Loss of shoulder motion like you are describing might be diagnosed as a frozen shoulder or adhesive capsulitis. There is a specific pattern of motion loss that points to a tightening or stiffening of the joint capsule (soft tissue around the joint holding it in place).
The capsular pattern with a frozen shoulder results in loss of rotation, forward elevation, and abduction (moving the arm away from the body). X-rays are negative unless there is a fracture or tumor. This is because changes in the joint contributing to a frozen shoulder are in the soft tissues, not the bone.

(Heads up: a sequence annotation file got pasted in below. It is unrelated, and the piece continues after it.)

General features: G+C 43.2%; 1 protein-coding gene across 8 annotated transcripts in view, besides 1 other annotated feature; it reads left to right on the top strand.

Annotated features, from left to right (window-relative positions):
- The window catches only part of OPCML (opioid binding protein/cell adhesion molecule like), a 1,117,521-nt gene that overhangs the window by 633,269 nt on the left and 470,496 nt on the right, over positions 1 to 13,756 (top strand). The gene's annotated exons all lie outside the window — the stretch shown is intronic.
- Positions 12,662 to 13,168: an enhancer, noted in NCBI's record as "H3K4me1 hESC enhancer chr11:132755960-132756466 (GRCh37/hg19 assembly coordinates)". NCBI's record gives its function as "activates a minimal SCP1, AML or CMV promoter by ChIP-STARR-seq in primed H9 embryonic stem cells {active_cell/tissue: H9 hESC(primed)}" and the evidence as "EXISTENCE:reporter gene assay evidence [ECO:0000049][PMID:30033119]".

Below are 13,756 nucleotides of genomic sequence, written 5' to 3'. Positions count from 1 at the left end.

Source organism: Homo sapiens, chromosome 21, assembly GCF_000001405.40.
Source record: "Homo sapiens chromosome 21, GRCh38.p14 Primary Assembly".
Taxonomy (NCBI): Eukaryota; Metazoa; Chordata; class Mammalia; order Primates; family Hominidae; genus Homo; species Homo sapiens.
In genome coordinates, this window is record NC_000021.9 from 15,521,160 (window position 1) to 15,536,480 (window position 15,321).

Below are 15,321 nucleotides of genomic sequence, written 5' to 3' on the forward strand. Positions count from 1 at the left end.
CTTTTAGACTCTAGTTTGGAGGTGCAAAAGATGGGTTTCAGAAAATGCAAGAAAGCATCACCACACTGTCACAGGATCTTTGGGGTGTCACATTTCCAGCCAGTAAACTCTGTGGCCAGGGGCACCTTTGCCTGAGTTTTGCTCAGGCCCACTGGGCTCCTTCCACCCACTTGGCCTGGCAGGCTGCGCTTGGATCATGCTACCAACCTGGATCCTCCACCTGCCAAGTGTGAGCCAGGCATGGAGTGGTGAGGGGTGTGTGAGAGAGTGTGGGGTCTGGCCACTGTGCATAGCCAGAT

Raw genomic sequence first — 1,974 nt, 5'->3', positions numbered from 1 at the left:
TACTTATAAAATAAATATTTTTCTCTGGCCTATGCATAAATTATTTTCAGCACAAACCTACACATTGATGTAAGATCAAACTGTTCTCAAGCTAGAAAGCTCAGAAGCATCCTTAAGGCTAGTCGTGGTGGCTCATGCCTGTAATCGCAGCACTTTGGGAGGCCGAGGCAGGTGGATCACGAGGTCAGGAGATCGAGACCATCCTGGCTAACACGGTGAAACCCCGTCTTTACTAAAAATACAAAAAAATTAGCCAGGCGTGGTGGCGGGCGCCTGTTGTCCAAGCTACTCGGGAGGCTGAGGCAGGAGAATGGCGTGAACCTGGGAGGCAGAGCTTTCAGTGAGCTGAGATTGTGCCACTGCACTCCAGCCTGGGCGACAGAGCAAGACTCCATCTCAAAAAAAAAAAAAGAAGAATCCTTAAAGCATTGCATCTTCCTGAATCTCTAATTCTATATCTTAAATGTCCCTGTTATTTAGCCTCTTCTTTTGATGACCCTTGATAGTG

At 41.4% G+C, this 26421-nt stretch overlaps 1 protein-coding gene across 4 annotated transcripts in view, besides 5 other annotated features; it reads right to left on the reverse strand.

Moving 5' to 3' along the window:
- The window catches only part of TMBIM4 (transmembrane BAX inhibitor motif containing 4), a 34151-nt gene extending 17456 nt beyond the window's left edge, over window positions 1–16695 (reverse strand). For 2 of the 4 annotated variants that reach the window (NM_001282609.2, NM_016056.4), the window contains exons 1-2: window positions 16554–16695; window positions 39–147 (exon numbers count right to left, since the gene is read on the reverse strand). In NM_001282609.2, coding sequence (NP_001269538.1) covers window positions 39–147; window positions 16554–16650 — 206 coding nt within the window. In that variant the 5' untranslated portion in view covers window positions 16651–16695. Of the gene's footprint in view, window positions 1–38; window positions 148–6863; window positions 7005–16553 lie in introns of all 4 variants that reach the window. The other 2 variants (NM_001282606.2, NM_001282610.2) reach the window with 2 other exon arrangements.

New research shows that frozen shoulders occur when tiny fibroblasts or adhesions develop. Biopsies of the tissue show signs of chronic inflammation. Specific inflammatory cells such as mast cells, T cells, B cells, and macrophages are present. Other studies have shown that vimentin (a cellular protein) is present whenever the anterior shoulder capsule is involved.
Again, these kinds of changes in the collagen structure simply don’t show up on X-rays. More advanced imaging may be helpful but is usually expensive and not required to make the medical diagnosis.